@font-face uses

Hello all,

I am just curious as to your use (if any) of @font-face.

If you use it for more then just headings, do you find it takes a page longer to load, for instance.

Thanks

1 & 3) Use image replacement techniques like Gilder-levin. End of worries about SEO or accessibility since images off you should still have text, even if it’s not styled.

  1. If you need more than 10k for EVERY image replacement heading on your page you’re probably screwing up the encoding.

  2. Though yes, having to go back and create a new image every time is a royal pain in the ass.

Really it’s only that last one that prevents me from doing it unless the client REALLY demanded it… but your first three claims? Pure nonsense… typical of what one often hears when people are still using IMG tags for presentational images (which have no business in the markup in the first place)

SVG yes - but Javascript? :confused: Where? FontSquirrel packages don’t include any Javascript, just some really tricked-out CSS…

They use SVG and JavaScript to render the font’s appearance, so it does technically work but it’s not the same as having the physical fonts. :slight_smile:

FontSquirrel claims support on the iPhone and iPad. I haven’t tried it myself.

Not when I’m designing

I agree, I think unless requested from now on it’ll only be straight up text until a real solution presents itself.

Not when I’m designing :slight_smile:

If you slice images for headings:

  1. SEO goes down the sink - headings are important.
  2. Bandwidth efficiency follows SEO down the sink.
  3. Accessibility follows bandwidth on the same one-way trip.
  4. You have to regenerate the graphics every time you change the text.

So, if I don’t want to use @font-face, I just use an ordinary font.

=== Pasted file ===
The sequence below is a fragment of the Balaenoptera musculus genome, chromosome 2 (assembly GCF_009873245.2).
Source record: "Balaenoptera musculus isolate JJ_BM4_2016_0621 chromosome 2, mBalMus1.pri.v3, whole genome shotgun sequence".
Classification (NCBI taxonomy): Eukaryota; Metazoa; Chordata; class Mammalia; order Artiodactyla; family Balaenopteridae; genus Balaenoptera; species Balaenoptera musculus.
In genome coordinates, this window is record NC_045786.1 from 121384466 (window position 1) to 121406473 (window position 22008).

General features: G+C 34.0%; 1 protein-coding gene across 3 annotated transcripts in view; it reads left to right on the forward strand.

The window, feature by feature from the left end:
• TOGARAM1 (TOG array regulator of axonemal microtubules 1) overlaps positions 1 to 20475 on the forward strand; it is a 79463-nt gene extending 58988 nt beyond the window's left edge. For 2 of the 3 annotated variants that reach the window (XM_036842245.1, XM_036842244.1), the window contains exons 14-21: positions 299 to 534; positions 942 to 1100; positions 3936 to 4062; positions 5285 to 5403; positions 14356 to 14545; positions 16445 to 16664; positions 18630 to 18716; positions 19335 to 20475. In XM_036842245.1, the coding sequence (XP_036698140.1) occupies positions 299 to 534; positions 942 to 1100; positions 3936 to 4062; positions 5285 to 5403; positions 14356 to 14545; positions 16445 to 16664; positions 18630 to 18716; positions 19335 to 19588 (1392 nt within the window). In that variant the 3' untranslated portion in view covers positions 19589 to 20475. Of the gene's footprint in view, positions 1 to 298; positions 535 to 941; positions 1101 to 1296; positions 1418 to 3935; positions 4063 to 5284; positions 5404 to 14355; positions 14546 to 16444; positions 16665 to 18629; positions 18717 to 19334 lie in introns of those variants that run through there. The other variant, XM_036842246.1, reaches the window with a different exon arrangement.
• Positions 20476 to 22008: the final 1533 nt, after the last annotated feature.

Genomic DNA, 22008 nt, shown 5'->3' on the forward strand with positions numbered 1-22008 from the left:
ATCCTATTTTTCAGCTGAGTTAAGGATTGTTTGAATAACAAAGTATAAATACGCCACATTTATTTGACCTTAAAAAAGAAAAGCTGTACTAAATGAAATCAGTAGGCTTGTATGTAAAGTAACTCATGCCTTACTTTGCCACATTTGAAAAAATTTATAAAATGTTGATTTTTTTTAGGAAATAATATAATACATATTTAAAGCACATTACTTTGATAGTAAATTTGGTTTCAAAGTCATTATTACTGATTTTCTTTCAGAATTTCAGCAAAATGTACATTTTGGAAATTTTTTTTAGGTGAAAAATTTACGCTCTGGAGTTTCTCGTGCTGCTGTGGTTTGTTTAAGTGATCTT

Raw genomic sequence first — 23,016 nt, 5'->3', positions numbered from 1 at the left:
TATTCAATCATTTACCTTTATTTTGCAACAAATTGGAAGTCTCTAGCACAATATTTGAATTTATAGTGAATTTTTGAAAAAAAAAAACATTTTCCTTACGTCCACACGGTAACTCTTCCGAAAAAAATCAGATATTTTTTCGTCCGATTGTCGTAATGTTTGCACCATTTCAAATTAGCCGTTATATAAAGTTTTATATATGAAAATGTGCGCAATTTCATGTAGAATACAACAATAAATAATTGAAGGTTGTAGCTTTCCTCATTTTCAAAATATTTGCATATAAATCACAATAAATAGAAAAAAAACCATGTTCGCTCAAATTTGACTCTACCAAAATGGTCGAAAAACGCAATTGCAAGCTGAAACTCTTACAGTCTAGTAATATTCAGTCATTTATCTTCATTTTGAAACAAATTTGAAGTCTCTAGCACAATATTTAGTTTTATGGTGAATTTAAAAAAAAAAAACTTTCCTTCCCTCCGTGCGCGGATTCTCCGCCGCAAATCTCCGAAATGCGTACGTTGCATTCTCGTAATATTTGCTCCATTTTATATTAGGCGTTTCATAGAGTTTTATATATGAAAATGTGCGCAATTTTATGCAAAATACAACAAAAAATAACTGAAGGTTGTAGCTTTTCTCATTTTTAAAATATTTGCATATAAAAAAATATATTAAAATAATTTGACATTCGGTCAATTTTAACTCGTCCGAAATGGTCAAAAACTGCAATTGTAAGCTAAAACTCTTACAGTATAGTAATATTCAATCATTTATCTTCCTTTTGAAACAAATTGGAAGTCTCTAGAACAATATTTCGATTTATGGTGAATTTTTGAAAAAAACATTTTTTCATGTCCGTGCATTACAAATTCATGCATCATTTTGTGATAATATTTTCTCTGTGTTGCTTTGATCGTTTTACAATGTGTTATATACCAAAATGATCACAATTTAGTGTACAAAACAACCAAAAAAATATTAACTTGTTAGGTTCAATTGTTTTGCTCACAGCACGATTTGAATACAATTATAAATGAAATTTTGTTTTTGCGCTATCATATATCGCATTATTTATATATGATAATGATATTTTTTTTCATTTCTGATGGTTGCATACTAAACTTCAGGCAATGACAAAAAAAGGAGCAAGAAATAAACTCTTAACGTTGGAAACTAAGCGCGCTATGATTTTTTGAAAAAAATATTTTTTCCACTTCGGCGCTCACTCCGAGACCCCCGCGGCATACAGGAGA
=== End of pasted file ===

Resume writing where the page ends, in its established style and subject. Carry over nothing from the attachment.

I use font-face for heading only

My post referred to the antiquated methods of yesteryear, i.e.


<h1><img src="heading.png" alt="my heading text"></h1>

This primative implementation does of course have a noticeable impact on both accessibility and SEO.

It’s good to know about the new ways of implementing image-replacement. Gilder-Levin is interesting but looks like a lot of trouble.

  1. If you need more than 10k for EVERY image replacement heading on your page you’re probably screwing up the encoding.

I assume you mean 10K each (?), which I think is a bit high, so let’s go with just 5K each. I believe we can fairly estimate that an average page has at least 4 to 8 headings, including nav elements etc. Multiply one figure by the other and you have 20-40K in extra bandwidth (per page, in many cases, as unique headings aren’t cached) - plus all those additional HTTP requests.

Admittedly, it is perhaps too extreme to characterize this hit as bandwidth “going down the sink” - I hadn’t actually crunched the numbers when I posted. :slight_smile:

You don’t consider @Font-face a real solution? Rather strange because it’s part of the W3C specifications

Not necessarily, it’s just people mention issues & it’s not used extensively yet. I’m going to experiment with it a bit more in the upcoming weeks.

You don’t consider @Font-face a real solution? Rather strange because it’s part of the W3C specifications, the foundries are loosening their restrictions, the browser makers are standardising the container format and it’s the most accessible solution for alternative typography that exists. The real solution is here, it just needs a bit of time to mature. My only current concern is the lack of mobile device support for font-face, but if used in a stack, that’s a non-issue. :slight_smile:

So slicing images is still King eh?

Thanks for the replies. I played around with fontsquirrel as well, and was pleased with the results … but still undecided on the extent I might use this.

iPhone fa… uhm, users… and remember on the Mac you have people who don’t know enough about computers to even install their own software (buddy of mine’s father comes to mind – and that’s an accomplishment on a Mac) since the Quackintosh is for people who know nothing about computers (which is why they’re the only ones dumb enough to buy them in the first place)… as such don’t expect them to change from the default browser (see all the IE users for the same reason)

I can agree with that part at least.